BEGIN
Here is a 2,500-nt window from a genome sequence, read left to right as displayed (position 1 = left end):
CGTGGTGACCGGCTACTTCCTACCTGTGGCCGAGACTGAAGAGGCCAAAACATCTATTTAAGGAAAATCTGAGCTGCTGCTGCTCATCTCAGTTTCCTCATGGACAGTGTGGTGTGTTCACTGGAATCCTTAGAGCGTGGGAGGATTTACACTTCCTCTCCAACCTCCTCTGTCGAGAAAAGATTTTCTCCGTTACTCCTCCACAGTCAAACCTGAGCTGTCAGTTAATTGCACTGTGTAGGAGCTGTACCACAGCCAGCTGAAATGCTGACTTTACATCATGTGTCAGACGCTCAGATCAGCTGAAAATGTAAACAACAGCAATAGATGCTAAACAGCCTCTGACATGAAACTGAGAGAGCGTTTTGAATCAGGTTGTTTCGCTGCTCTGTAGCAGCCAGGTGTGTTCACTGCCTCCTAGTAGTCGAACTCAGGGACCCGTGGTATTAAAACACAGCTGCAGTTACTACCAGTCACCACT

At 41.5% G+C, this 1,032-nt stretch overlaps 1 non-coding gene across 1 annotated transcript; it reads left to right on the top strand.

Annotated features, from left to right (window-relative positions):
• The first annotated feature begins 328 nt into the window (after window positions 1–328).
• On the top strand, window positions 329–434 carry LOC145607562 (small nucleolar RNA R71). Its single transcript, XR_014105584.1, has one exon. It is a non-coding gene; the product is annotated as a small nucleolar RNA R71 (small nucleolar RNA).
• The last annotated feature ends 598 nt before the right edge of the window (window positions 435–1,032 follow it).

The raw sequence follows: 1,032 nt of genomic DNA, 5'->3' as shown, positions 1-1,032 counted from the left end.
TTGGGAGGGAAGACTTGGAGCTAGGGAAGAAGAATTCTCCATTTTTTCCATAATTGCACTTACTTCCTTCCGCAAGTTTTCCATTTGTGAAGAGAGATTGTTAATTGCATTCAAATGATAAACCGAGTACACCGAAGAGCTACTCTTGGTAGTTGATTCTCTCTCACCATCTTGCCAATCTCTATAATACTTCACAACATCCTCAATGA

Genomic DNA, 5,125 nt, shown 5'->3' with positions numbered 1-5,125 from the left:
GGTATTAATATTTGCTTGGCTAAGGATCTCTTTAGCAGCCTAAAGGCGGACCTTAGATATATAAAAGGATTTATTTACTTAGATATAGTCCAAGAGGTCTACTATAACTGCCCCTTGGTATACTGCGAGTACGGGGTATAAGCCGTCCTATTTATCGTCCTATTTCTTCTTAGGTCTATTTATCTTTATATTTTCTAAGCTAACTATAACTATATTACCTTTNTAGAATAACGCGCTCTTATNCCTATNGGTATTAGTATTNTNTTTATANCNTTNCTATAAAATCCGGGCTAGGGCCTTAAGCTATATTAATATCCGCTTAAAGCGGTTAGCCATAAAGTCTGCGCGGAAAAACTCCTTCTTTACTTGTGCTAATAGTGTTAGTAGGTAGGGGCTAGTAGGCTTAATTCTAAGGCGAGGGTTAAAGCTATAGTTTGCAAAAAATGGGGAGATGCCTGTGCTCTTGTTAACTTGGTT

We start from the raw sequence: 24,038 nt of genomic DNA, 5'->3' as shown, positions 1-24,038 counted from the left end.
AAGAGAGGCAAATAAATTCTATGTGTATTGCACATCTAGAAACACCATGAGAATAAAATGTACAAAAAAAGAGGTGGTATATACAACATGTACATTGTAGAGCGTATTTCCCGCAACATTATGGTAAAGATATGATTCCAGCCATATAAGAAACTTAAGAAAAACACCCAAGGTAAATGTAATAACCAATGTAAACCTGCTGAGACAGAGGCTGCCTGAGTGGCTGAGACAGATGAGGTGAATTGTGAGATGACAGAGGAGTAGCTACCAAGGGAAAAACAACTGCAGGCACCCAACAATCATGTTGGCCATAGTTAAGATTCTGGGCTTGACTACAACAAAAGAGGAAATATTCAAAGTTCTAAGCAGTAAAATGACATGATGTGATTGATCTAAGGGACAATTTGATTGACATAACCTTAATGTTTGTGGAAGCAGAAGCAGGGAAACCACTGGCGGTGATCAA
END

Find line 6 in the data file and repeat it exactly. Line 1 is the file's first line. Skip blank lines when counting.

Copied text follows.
• On the top strand, window positions 329–434 carry LOC145607562 (small nucleolar RNA R71). Its single transcript, XR_014105584.1, has one exon. It is a non-coding gene; the product is annotated as a small nucleolar RNA R71 (small nucleolar RNA).